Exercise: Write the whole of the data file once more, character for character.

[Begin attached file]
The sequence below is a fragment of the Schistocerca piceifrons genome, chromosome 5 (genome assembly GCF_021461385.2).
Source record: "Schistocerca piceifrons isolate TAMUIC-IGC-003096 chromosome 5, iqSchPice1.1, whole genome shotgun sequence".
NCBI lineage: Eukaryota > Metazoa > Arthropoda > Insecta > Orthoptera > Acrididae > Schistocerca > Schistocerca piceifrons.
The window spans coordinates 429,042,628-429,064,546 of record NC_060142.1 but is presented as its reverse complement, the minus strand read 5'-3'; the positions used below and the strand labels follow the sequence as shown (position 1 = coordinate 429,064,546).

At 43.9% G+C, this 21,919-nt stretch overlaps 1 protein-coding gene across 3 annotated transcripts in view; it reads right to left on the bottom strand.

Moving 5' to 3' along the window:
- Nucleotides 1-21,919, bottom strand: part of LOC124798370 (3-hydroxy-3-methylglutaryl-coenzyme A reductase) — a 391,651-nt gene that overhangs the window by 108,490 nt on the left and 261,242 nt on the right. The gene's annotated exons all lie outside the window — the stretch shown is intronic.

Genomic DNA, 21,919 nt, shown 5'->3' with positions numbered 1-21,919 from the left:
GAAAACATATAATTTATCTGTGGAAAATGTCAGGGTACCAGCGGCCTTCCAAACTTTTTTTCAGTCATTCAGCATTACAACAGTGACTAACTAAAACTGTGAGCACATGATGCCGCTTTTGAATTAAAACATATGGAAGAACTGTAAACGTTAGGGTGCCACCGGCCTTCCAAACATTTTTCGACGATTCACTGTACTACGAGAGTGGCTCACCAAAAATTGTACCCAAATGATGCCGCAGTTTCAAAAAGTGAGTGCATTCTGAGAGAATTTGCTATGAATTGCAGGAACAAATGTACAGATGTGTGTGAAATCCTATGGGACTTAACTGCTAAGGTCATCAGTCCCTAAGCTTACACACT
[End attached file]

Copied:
The sequence below is a fragment of the Schistocerca piceifrons genome, chromosome 5 (genome assembly GCF_021461385.2).
Source record: "Schistocerca piceifrons isolate TAMUIC-IGC-003096 chromosome 5, iqSchPice1.1, whole genome shotgun sequence".
NCBI lineage: Eukaryota > Metazoa > Arthropoda > Insecta > Orthoptera > Acrididae > Schistocerca > Schistocerca piceifrons.
The window spans coordinates 429,042,628-429,064,546 of record NC_060142.1 but is presented as its reverse complement, the minus strand read 5'-3'; the positions used below and the strand labels follow the sequence as shown (position 1 = coordinate 429,064,546).

At 43.9% G+C, this 21,919-nt stretch overlaps 1 protein-coding gene across 3 annotated transcripts in view; it reads right to left on the bottom strand.

Moving 5' to 3' along the window:
- Nucleotides 1-21,919, bottom strand: part of LOC124798370 (3-hydroxy-3-methylglutaryl-coenzyme A reductase) — a 391,651-nt gene that overhangs the window by 108,490 nt on the left and 261,242 nt on the right. The gene's annotated exons all lie outside the window — the stretch shown is intronic.

Genomic DNA, 21,919 nt, shown 5'->3' with positions numbered 1-21,919 from the left:
GAAAACATATAATTTATCTGTGGAAAATGTCAGGGTACCAGCGGCCTTCCAAACTTTTTTTCAGTCATTCAGCATTACAACAGTGACTAACTAAAACTGTGAGCACATGATGCCGCTTTTGAATTAAAACATATGGAAGAACTGTAAACGTTAGGGTGCCACCGGCCTTCCAAACATTTTTCGACGATTCACTGTACTACGAGAGTGGCTCACCAAAAATTGTACCCAAATGATGCCGCAGTTTCAAAAAGTGAGTGCATTCTGAGAGAATTTGCTATGAATTGCAGGAACAAATGTACAGATGTGTGTGAAATCCTATGGGACTTAACTGCTAAGGTCATCAGTCCCTAAGCTTACACACT